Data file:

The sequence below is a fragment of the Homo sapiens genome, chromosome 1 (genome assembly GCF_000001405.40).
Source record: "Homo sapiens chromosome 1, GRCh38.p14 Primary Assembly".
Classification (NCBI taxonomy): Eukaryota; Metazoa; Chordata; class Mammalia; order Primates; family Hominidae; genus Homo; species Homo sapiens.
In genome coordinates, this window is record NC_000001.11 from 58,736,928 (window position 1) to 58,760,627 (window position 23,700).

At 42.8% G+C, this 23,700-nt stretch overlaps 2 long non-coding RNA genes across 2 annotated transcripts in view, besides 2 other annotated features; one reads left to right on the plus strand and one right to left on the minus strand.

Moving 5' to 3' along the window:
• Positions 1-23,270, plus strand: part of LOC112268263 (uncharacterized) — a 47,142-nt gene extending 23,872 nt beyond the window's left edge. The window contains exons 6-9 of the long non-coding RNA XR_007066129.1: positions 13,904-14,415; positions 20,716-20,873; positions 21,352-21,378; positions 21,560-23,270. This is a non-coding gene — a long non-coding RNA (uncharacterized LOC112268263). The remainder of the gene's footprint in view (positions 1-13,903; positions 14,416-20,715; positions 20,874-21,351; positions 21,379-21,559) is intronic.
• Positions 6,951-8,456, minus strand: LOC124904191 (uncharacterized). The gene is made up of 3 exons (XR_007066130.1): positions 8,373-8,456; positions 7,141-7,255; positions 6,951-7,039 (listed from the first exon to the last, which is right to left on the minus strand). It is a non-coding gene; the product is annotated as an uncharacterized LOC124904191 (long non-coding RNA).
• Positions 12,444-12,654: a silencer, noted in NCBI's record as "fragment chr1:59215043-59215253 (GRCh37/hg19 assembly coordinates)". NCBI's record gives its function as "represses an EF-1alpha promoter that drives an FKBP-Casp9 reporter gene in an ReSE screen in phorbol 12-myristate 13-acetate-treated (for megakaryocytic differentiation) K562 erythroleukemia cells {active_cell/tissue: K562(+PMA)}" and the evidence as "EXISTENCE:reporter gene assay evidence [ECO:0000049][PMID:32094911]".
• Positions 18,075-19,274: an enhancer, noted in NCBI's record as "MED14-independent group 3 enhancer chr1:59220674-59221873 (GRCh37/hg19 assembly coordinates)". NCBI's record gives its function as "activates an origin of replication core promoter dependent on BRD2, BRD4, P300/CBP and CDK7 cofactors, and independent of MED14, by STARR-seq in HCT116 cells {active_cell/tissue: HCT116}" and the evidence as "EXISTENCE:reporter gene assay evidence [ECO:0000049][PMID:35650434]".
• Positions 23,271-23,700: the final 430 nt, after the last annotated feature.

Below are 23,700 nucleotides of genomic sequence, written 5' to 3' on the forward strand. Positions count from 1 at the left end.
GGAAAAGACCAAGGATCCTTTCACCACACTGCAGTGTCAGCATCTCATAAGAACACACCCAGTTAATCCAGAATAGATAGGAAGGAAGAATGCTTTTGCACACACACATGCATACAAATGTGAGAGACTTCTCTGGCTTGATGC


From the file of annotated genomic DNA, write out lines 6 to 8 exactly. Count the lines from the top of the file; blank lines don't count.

Moving 5' to 3' along the window:
• Positions 1-23,270, plus strand: part of LOC112268263 (uncharacterized) — a 47,142-nt gene extending 23,872 nt beyond the window's left edge. The window contains exons 6-9 of the long non-coding RNA XR_007066129.1: positions 13,904-14,415; positions 20,716-20,873; positions 21,352-21,378; positions 21,560-23,270. This is a non-coding gene — a long non-coding RNA (uncharacterized LOC112268263). The remainder of the gene's footprint in view (positions 1-13,903; positions 14,416-20,715; positions 20,874-21,351; positions 21,379-21,559) is intronic.
• Positions 6,951-8,456, minus strand: LOC124904191 (uncharacterized). The gene is made up of 3 exons (XR_007066130.1): positions 8,373-8,456; positions 7,141-7,255; positions 6,951-7,039 (listed from the first exon to the last, which is right to left on the minus strand). It is a non-coding gene; the product is annotated as an uncharacterized LOC124904191 (long non-coding RNA).